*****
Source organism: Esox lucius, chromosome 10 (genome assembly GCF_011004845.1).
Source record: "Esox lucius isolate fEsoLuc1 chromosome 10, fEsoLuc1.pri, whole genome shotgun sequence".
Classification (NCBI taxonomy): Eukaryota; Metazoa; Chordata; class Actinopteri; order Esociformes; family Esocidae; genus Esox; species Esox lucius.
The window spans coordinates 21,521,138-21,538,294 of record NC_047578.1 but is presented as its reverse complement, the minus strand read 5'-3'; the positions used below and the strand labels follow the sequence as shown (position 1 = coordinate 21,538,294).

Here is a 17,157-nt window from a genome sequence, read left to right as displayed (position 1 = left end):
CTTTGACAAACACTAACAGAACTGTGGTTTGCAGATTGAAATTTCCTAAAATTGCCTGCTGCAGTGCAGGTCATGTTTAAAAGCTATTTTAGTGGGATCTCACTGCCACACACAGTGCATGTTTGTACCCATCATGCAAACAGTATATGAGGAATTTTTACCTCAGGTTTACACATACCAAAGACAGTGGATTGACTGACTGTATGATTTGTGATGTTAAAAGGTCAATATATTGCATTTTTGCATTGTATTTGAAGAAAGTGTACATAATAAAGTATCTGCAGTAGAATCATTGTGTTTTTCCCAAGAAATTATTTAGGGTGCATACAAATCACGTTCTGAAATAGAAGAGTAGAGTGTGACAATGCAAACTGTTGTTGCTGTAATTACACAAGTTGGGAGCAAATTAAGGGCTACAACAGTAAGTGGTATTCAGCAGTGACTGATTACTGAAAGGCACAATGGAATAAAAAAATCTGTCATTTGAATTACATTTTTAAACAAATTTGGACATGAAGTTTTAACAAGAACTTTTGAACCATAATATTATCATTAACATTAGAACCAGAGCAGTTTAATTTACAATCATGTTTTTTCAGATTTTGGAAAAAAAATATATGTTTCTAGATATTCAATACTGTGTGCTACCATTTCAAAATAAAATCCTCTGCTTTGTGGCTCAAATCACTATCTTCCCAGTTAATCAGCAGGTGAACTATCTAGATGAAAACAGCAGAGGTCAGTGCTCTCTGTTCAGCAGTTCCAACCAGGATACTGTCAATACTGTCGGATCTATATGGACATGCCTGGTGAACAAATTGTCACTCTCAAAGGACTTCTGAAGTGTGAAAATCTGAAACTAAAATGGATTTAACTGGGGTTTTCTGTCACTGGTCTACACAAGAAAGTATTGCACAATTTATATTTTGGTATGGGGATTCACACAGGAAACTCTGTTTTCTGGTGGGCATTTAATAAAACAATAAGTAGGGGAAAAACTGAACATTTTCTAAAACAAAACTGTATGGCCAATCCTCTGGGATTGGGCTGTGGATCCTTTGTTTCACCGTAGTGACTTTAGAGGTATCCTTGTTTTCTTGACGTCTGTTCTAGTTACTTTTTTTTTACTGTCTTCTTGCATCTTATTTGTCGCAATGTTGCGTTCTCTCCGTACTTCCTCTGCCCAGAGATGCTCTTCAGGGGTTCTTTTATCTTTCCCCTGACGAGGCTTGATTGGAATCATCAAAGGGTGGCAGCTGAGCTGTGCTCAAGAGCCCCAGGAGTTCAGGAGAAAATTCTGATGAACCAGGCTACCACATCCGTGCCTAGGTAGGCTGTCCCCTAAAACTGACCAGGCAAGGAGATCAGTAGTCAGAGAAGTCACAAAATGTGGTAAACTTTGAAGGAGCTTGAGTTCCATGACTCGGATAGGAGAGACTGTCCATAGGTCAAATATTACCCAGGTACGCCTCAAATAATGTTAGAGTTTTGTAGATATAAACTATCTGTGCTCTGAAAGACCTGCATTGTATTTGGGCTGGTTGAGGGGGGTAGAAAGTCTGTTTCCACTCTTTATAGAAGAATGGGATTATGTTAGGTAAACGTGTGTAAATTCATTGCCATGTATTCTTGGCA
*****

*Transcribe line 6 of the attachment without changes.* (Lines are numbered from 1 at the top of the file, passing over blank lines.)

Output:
CTTTGACAAACACTAACAGAACTGTGGTTTGCAGATTGAAATTTCCTAAAATTGCCTGCTGCAGTGCAGGTCATGTTTAAAAGCTATTTTAGTGGGATCTCACTGCCACACACAGTGCATGTTTGTACCCATCATGCAAACAGTATATGAGGAATTTTTACCTCAGGTTTACACATACCAAAGACAGTGGATTGACTGACTGTATGATTTGTGATGTTAAAAGGTCAATATATTGCATTTTTGCATTGTATTTGAAGAAAGTGTACATAATAAAGTATCTGCAGTAGAATCATTGTGTTTTTCCCAAGAAATTATTTAGGGTGCATACAAATCACGTTCTGAAATAGAAGAGTAGAGTGTGACAATGCAAACTGTTGTTGCTGTAATTACACAAGTTGGGAGCAAATTAAGGGCTACAACAGTAAGTGGTATTCAGCAGTGACTGATTACTGAAAGGCACAATGGAATAAAAAAATCTGTCATTTGAATTACATTTTTAAACAAATTTGGACATGAAGTTTTAACAAGAACTTTTGAACCATAATATTATCATTAACATTAGAACCAGAGCAGTTTAATTTACAATCATGTTTTTTCAGATTTTGGAAAAAAAATATATGTTTCTAGATATTCAATACTGTGTGCTACCATTTCAAAATAAAATCCTCTGCTTTGTGGCTCAAATCACTATCTTCCCAGTTAATCAGCAGGTGAACTATCTAGATGAAAACAGCAGAGGTCAGTGCTCTCTGTTCAGCAGTTCCAACCAGGATACTGTCAATACTGTCGGATCTATATGGACATGCCTGGTGAACAAATTGTCACTCTCAAAGGACTTCTGAAGTGTGAAAATCTGAAACTAAAATGGATTTAACTGGGGTTTTCTGTCACTGGTCTACACAAGAAAGTATTGCACAATTTATATTTTGGTATGGGGATTCACACAGGAAACTCTGTTTTCTGGTGGGCATTTAATAAAACAATAAGTAGGGGAAAAACTGAACATTTTCTAAAACAAAACTGTATGGCCAATCCTCTGGGATTGGGCTGTGGATCCTTTGTTTCACCGTAGTGACTTTAGAGGTATCCTTGTTTTCTTGACGTCTGTTCTAGTTACTTTTTTTTTACTGTCTTCTTGCATCTTATTTGTCGCAATGTTGCGTTCTCTCCGTACTTCCTCTGCCCAGAGATGCTCTTCAGGGGTTCTTTTATCTTTCCCCTGACGAGGCTTGATTGGAATCATCAAAGGGTGGCAGCTGAGCTGTGCTCAAGAGCCCCAGGAGTTCAGGAGAAAATTCTGATGAACCAGGCTACCACATCCGTGCCTAGGTAGGCTGTCCCCTAAAACTGACCAGGCAAGGAGATCAGTAGTCAGAGAAGTCACAAAATGTGGTAAACTTTGAAGGAGCTTGAGTTCCATGACTCGGATAGGAGAGACTGTCCATAGGTCAAATATTACCCAGGTACGCCTCAAATAATGTTAGAGTTTTGTAGATATAAACTATCTGTGCTCTGAAAGACCTGCATTGTATTTGGGCTGGTTGAGGGGGGTAGAAAGTCTGTTTCCACTCTTTATAGAAGAATGGGATTATGTTAGGTAAACGTGTGTAAATTCATTGCCATGTATTCTTGGCA